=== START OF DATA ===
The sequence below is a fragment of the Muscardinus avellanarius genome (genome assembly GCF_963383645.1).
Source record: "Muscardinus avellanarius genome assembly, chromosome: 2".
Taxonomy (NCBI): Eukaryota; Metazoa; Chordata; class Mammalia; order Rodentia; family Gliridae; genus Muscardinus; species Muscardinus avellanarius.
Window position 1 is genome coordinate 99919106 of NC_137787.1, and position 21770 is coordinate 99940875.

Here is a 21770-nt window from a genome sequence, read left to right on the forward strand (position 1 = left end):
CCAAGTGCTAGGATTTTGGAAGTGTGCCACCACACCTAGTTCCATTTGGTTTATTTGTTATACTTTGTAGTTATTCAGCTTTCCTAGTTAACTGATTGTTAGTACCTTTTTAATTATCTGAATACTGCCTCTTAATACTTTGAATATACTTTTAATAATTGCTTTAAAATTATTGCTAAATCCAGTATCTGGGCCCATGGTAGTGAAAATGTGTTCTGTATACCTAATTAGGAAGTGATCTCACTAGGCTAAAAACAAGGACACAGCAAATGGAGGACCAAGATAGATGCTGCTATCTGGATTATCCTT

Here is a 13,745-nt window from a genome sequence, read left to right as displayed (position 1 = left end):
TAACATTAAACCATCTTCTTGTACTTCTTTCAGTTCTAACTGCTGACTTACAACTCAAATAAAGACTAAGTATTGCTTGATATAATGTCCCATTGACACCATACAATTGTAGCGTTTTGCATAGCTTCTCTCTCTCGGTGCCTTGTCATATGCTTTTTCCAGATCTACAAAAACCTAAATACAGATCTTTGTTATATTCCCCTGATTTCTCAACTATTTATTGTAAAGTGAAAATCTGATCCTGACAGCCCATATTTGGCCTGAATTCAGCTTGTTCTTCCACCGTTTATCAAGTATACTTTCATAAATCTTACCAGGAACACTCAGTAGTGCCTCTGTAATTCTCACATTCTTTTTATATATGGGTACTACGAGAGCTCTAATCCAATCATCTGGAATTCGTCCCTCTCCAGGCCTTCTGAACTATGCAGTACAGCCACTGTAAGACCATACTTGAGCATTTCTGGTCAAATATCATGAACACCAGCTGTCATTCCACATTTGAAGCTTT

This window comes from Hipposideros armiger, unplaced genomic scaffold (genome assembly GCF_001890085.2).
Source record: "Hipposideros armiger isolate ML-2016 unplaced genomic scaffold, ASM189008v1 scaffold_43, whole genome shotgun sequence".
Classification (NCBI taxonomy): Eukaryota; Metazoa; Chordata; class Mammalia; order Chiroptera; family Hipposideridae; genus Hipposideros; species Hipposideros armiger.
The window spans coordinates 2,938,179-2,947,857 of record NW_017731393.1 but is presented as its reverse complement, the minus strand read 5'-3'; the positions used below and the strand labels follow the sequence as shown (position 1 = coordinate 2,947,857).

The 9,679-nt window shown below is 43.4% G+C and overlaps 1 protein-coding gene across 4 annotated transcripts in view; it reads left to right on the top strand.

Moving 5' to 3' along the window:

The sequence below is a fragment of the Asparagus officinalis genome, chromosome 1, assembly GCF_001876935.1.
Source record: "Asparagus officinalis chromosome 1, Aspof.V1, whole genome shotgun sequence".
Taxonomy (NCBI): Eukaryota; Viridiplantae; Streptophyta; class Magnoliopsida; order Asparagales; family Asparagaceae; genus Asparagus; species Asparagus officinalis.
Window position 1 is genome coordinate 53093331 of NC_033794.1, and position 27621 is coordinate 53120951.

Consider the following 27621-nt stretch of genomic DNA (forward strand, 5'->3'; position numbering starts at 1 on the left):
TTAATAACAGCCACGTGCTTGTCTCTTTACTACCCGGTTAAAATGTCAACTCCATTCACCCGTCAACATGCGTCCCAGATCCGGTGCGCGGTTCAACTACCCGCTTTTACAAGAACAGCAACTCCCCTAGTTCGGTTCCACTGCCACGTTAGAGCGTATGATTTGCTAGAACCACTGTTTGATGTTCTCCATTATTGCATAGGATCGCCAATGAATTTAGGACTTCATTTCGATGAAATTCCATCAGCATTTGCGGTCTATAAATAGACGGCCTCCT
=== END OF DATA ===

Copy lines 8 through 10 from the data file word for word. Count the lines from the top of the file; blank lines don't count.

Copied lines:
TAACATTAAACCATCTTCTTGTACTTCTTTCAGTTCTAACTGCTGACTTACAACTCAAATAAAGACTAAGTATTGCTTGATATAATGTCCCATTGACACCATACAATTGTAGCGTTTTGCATAGCTTCTCTCTCTCGGTGCCTTGTCATATGCTTTTTCCAGATCTACAAAAACCTAAATACAGATCTTTGTTATATTCCCCTGATTTCTCAACTATTTATTGTAAAGTGAAAATCTGATCCTGACAGCCCATATTTGGCCTGAATTCAGCTTGTTCTTCCACCGTTTATCAAGTATACTTTCATAAATCTTACCAGGAACACTCAGTAGTGCCTCTGTAATTCTCACATTCTTTTTATATATGGGTACTACGAGAGCTCTAATCCAATCATCTGGAATTCGTCCCTCTCCAGGCCTTCTGAACTATGCAGTACAGCCACTGTAAGACCATACTTGAGCATTTCTGGTCAAATATCATGAACACCAGCTGTCATTCCACATTTGAAGCTTT

This window comes from Hipposideros armiger, unplaced genomic scaffold (genome assembly GCF_001890085.2).
Source record: "Hipposideros armiger isolate ML-2016 unplaced genomic scaffold, ASM189008v1 scaffold_43, whole genome shotgun sequence".